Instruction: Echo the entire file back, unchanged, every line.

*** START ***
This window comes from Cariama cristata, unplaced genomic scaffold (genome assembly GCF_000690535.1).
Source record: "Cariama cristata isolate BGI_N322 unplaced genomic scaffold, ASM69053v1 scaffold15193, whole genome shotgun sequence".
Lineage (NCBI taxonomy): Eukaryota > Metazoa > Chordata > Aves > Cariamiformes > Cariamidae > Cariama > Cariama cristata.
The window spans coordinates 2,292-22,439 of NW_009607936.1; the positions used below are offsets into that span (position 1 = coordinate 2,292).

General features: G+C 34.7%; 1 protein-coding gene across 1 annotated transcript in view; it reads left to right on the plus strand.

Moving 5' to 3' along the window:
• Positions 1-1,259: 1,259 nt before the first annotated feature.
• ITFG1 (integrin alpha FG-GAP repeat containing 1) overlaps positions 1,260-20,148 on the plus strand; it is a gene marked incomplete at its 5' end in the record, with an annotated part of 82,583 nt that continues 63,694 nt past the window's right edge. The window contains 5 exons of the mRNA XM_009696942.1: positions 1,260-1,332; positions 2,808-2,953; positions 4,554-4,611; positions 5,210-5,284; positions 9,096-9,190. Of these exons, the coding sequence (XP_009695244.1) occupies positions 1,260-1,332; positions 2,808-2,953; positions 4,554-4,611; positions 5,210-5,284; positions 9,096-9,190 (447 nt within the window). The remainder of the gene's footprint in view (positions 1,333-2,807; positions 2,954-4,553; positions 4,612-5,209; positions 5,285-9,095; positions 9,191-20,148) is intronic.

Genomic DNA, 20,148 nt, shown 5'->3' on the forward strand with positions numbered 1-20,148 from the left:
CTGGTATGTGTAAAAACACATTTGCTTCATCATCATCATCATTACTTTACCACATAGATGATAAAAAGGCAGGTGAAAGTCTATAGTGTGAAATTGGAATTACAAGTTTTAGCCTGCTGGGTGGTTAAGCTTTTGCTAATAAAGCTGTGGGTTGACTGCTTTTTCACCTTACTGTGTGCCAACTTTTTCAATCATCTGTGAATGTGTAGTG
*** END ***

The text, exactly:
This window comes from Cariama cristata, unplaced genomic scaffold (genome assembly GCF_000690535.1).
Source record: "Cariama cristata isolate BGI_N322 unplaced genomic scaffold, ASM69053v1 scaffold15193, whole genome shotgun sequence".
Lineage (NCBI taxonomy): Eukaryota > Metazoa > Chordata > Aves > Cariamiformes > Cariamidae > Cariama > Cariama cristata.
The window spans coordinates 2,292-22,439 of NW_009607936.1; the positions used below are offsets into that span (position 1 = coordinate 2,292).

General features: G+C 34.7%; 1 protein-coding gene across 1 annotated transcript in view; it reads left to right on the plus strand.

Moving 5' to 3' along the window:
• Positions 1-1,259: 1,259 nt before the first annotated feature.
• ITFG1 (integrin alpha FG-GAP repeat containing 1) overlaps positions 1,260-20,148 on the plus strand; it is a gene marked incomplete at its 5' end in the record, with an annotated part of 82,583 nt that continues 63,694 nt past the window's right edge. The window contains 5 exons of the mRNA XM_009696942.1: positions 1,260-1,332; positions 2,808-2,953; positions 4,554-4,611; positions 5,210-5,284; positions 9,096-9,190. Of these exons, the coding sequence (XP_009695244.1) occupies positions 1,260-1,332; positions 2,808-2,953; positions 4,554-4,611; positions 5,210-5,284; positions 9,096-9,190 (447 nt within the window). The remainder of the gene's footprint in view (positions 1,333-2,807; positions 2,954-4,553; positions 4,612-5,209; positions 5,285-9,095; positions 9,191-20,148) is intronic.

Genomic DNA, 20,148 nt, shown 5'->3' on the forward strand with positions numbered 1-20,148 from the left:
CTGGTATGTGTAAAAACACATTTGCTTCATCATCATCATCATTACTTTACCACATAGATGATAAAAAGGCAGGTGAAAGTCTATAGTGTGAAATTGGAATTACAAGTTTTAGCCTGCTGGGTGGTTAAGCTTTTGCTAATAAAGCTGTGGGTTGACTGCTTTTTCACCTTACTGTGTGCCAACTTTTTCAATCATCTGTGAATGTGTAGTG